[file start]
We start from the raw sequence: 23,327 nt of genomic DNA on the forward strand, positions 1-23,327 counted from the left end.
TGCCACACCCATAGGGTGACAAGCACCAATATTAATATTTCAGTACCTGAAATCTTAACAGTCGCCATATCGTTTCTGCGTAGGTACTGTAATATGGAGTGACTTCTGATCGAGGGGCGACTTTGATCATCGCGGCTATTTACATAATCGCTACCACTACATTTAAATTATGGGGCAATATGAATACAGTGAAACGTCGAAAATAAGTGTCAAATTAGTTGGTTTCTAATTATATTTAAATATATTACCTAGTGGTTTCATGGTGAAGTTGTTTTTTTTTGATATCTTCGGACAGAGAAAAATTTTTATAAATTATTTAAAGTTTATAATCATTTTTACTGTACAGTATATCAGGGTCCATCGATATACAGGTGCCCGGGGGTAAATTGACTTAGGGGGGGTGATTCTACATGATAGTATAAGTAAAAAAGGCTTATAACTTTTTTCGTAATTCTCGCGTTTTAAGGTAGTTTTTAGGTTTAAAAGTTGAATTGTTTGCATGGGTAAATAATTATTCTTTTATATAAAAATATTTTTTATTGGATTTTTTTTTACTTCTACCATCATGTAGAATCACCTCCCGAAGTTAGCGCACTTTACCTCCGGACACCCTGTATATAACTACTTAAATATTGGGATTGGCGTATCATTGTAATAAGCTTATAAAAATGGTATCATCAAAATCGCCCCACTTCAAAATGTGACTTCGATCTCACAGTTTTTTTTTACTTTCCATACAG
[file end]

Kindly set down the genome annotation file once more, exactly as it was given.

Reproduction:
We start from the raw sequence: 23,327 nt of genomic DNA on the forward strand, positions 1-23,327 counted from the left end.
TGCCACACCCATAGGGTGACAAGCACCAATATTAATATTTCAGTACCTGAAATCTTAACAGTCGCCATATCGTTTCTGCGTAGGTACTGTAATATGGAGTGACTTCTGATCGAGGGGCGACTTTGATCATCGCGGCTATTTACATAATCGCTACCACTACATTTAAATTATGGGGCAATATGAATACAGTGAAACGTCGAAAATAAGTGTCAAATTAGTTGGTTTCTAATTATATTTAAATATATTACCTAGTGGTTTCATGGTGAAGTTGTTTTTTTTTGATATCTTCGGACAGAGAAAAATTTTTATAAATTATTTAAAGTTTATAATCATTTTTACTGTACAGTATATCAGGGTCCATCGATATACAGGTGCCCGGGGGTAAATTGACTTAGGGGGGGTGATTCTACATGATAGTATAAGTAAAAAAGGCTTATAACTTTTTTCGTAATTCTCGCGTTTTAAGGTAGTTTTTAGGTTTAAAAGTTGAATTGTTTGCATGGGTAAATAATTATTCTTTTATATAAAAATATTTTTTATTGGATTTTTTTTTACTTCTACCATCATGTAGAATCACCTCCCGAAGTTAGCGCACTTTACCTCCGGACACCCTGTATATAACTACTTAAATATTGGGATTGGCGTATCATTGTAATAAGCTTATAAAAATGGTATCATCAAAATCGCCCCACTTCAAAATGTGACTTCGATCTCACAGTTTTTTTTTACTTTCCATACAG